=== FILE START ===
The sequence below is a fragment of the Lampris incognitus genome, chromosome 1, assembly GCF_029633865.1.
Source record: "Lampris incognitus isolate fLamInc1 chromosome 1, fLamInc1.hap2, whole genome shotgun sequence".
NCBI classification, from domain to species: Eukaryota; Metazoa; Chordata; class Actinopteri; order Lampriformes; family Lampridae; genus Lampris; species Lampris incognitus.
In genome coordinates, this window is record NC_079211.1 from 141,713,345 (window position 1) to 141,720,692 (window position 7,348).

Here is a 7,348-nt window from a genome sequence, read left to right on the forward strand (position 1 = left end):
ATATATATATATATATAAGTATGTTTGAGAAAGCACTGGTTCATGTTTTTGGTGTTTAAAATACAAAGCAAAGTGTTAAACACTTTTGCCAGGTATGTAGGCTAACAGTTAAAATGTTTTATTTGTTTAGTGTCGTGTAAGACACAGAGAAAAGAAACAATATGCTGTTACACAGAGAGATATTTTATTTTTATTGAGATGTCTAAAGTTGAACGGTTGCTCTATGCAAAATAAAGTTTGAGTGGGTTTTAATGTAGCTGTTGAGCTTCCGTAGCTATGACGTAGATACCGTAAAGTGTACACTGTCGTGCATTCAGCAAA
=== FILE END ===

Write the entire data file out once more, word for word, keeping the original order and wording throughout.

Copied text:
The sequence below is a fragment of the Lampris incognitus genome, chromosome 1, assembly GCF_029633865.1.
Source record: "Lampris incognitus isolate fLamInc1 chromosome 1, fLamInc1.hap2, whole genome shotgun sequence".
NCBI classification, from domain to species: Eukaryota; Metazoa; Chordata; class Actinopteri; order Lampriformes; family Lampridae; genus Lampris; species Lampris incognitus.
In genome coordinates, this window is record NC_079211.1 from 141,713,345 (window position 1) to 141,720,692 (window position 7,348).

Here is a 7,348-nt window from a genome sequence, read left to right on the forward strand (position 1 = left end):
ATATATATATATATATAAGTATGTTTGAGAAAGCACTGGTTCATGTTTTTGGTGTTTAAAATACAAAGCAAAGTGTTAAACACTTTTGCCAGGTATGTAGGCTAACAGTTAAAATGTTTTATTTGTTTAGTGTCGTGTAAGACACAGAGAAAAGAAACAATATGCTGTTACACAGAGAGATATTTTATTTTTATTGAGATGTCTAAAGTTGAACGGTTGCTCTATGCAAAATAAAGTTTGAGTGGGTTTTAATGTAGCTGTTGAGCTTCCGTAGCTATGACGTAGATACCGTAAAGTGTACACTGTCGTGCATTCAGCAAA